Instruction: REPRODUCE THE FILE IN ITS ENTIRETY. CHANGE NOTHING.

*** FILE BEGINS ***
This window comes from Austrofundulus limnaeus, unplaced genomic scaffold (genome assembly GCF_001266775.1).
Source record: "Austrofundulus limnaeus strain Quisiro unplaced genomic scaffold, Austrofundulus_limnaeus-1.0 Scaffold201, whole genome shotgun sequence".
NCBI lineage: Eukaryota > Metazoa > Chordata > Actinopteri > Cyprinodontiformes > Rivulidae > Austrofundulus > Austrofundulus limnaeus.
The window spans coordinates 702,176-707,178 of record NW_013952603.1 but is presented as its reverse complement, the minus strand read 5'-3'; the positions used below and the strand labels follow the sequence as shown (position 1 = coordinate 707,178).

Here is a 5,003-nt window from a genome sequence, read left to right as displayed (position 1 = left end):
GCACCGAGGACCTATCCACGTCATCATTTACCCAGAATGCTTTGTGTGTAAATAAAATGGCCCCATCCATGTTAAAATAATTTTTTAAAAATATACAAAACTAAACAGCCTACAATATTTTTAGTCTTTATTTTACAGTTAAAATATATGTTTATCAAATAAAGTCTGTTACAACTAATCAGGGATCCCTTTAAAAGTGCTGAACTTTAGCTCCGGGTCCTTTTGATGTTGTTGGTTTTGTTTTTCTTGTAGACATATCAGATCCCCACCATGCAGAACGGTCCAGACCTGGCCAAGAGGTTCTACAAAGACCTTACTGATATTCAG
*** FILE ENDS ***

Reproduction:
This window comes from Austrofundulus limnaeus, unplaced genomic scaffold (genome assembly GCF_001266775.1).
Source record: "Austrofundulus limnaeus strain Quisiro unplaced genomic scaffold, Austrofundulus_limnaeus-1.0 Scaffold201, whole genome shotgun sequence".
NCBI lineage: Eukaryota > Metazoa > Chordata > Actinopteri > Cyprinodontiformes > Rivulidae > Austrofundulus > Austrofundulus limnaeus.
The window spans coordinates 702,176-707,178 of record NW_013952603.1 but is presented as its reverse complement, the minus strand read 5'-3'; the positions used below and the strand labels follow the sequence as shown (position 1 = coordinate 707,178).

Here is a 5,003-nt window from a genome sequence, read left to right as displayed (position 1 = left end):
GCACCGAGGACCTATCCACGTCATCATTTACCCAGAATGCTTTGTGTGTAAATAAAATGGCCCCATCCATGTTAAAATAATTTTTTAAAAATATACAAAACTAAACAGCCTACAATATTTTTAGTCTTTATTTTACAGTTAAAATATATGTTTATCAAATAAAGTCTGTTACAACTAATCAGGGATCCCTTTAAAAGTGCTGAACTTTAGCTCCGGGTCCTTTTGATGTTGTTGGTTTTGTTTTTCTTGTAGACATATCAGATCCCCACCATGCAGAACGGTCCAGACCTGGCCAAGAGGTTCTACAAAGACCTTACTGATATTCAG